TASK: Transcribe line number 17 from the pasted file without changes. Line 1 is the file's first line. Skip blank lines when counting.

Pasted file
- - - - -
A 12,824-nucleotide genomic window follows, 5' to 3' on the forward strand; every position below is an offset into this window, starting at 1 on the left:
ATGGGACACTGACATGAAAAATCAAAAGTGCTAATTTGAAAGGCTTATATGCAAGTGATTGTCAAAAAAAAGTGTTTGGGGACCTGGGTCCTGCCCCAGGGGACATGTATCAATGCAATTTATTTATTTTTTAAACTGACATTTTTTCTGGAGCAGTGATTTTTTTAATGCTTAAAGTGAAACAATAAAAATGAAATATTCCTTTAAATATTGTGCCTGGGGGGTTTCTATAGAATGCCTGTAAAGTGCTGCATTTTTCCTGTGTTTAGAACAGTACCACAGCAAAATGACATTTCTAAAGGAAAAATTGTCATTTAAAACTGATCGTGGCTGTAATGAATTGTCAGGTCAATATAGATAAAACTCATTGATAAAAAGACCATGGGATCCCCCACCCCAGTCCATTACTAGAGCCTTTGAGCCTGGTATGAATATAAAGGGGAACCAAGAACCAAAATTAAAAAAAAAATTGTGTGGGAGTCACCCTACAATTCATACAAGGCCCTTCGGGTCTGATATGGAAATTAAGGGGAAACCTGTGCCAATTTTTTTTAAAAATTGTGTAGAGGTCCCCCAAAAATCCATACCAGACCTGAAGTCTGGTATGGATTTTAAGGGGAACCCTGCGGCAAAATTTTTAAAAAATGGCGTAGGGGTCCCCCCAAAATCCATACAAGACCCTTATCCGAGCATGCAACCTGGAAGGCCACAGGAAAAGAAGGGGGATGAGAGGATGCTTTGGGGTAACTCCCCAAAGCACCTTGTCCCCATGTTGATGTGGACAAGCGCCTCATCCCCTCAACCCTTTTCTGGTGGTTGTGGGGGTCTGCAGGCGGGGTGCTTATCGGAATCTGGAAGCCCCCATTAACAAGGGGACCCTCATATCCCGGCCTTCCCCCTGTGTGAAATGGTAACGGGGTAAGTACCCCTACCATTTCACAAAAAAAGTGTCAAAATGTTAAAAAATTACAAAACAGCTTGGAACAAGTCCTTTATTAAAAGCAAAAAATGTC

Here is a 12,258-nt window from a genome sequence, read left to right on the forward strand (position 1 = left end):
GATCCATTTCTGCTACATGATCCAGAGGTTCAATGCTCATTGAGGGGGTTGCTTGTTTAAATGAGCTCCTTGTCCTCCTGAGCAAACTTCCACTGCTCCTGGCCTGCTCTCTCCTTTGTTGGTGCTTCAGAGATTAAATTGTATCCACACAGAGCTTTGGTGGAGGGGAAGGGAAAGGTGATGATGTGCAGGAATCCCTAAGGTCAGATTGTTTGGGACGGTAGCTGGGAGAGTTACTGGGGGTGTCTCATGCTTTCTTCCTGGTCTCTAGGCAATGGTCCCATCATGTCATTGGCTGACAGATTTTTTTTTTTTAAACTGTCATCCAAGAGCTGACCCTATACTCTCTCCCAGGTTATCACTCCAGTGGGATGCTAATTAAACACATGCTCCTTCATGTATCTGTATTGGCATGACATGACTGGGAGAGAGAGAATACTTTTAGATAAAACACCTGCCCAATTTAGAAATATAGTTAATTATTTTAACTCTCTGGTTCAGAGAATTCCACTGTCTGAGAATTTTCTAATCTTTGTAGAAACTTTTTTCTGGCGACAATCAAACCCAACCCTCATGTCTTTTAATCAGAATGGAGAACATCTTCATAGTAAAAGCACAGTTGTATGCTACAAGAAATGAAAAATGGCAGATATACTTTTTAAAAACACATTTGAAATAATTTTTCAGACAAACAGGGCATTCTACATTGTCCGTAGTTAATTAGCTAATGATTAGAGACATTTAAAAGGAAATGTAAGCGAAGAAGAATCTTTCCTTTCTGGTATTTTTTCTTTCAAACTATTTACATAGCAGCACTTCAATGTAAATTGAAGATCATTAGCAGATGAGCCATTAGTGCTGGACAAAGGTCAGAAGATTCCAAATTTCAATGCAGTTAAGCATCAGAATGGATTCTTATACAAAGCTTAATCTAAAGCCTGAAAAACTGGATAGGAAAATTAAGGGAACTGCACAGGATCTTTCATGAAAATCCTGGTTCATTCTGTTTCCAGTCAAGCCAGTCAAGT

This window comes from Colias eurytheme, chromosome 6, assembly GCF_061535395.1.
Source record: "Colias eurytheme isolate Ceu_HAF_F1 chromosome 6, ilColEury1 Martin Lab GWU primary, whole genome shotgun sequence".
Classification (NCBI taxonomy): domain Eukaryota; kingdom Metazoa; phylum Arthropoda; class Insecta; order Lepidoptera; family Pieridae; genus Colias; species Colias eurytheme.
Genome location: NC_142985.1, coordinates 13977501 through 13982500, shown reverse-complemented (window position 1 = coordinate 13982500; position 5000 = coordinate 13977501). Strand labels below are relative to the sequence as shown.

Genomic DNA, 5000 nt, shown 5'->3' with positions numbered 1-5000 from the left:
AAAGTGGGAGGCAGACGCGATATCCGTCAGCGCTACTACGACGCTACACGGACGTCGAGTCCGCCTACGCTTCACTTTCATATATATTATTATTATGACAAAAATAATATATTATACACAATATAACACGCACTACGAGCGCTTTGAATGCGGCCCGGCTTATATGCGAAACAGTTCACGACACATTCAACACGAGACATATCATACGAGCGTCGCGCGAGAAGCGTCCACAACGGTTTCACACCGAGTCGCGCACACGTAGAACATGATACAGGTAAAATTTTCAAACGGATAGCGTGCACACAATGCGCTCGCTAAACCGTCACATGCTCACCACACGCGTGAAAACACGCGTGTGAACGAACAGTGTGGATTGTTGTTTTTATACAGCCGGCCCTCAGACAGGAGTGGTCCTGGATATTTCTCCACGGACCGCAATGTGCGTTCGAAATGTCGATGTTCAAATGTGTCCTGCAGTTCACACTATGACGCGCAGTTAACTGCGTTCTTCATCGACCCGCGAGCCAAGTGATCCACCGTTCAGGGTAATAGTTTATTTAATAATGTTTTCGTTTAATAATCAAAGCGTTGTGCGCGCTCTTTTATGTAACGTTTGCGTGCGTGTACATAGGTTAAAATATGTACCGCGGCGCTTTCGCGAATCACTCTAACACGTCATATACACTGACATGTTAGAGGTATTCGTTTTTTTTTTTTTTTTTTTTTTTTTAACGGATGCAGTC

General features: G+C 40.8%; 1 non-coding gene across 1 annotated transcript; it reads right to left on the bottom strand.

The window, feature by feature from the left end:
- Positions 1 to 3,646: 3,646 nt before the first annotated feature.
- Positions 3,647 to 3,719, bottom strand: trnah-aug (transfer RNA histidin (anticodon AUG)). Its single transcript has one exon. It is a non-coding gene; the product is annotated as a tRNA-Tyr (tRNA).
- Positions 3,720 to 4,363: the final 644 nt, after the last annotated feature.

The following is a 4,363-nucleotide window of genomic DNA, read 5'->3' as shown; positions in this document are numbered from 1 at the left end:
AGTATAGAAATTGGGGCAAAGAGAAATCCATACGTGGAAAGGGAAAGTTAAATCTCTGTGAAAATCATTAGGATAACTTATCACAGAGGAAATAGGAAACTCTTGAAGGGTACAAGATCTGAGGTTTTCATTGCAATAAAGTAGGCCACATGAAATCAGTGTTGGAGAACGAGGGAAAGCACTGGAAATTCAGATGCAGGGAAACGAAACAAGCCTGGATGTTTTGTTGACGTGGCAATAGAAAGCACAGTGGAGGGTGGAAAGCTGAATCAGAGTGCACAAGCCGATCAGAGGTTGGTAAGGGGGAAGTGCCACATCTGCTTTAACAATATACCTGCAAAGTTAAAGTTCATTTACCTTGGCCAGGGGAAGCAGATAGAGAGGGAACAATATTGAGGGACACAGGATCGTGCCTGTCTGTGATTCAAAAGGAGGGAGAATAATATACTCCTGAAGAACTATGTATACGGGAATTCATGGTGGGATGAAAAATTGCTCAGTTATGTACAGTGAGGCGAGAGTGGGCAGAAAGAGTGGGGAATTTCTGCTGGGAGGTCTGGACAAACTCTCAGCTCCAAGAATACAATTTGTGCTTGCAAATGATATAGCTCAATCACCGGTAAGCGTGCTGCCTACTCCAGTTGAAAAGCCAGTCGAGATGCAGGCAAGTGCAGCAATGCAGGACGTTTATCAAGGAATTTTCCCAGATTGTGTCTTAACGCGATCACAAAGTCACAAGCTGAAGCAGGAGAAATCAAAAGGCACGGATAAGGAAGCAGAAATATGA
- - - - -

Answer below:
AGTATAGAAATTGGGGCAAAGAGAAATCCATACGTGGAAAGGGAAAGTTAAATCTCTGTGAAAATCATTAGGATAACTTATCACAGAGGAAATAGGAAACTCTTGAAGGGTACAAGATCTGAGGTTTTCATTGCAATAAAGTAGGCCACATGAAATCAGTGTTGGAGAACGAGGGAAAGCACTGGAAATTCAGATGCAGGGAAACGAAACAAGCCTGGATGTTTTGTTGACGTGGCAATAGAAAGCACAGTGGAGGGTGGAAAGCTGAATCAGAGTGCACAAGCCGATCAGAGGTTGGTAAGGGGGAAGTGCCACATCTGCTTTAACAATATACCTGCAAAGTTAAAGTTCATTTACCTTGGCCAGGGGAAGCAGATAGAGAGGGAACAATATTGAGGGACACAGGATCGTGCCTGTCTGTGATTCAAAAGGAGGGAGAATAATATACTCCTGAAGAACTATGTATACGGGAATTCATGGTGGGATGAAAAATTGCTCAGTTATGTACAGTGAGGCGAGAGTGGGCAGAAAGAGTGGGGAATTTCTGCTGGGAGGTCTGGACAAACTCTCAGCTCCAAGAATACAATTTGTGCTTGCAAATGATATAGCTCAATCACCGGTAAGCGTGCTGCCTACTCCAGTTGAAAAGCCAGTCGAGATGCAGGCAAGTGCAGCAATGCAGGACGTTTATCAAGGAATTTTCCCAGATTGTGTCTTAACGCGATCACAAAGTCACAAGCTGAAGCAGGAGAAATCAAAAGGCACGGATAAGGAAGCAGAAATATGA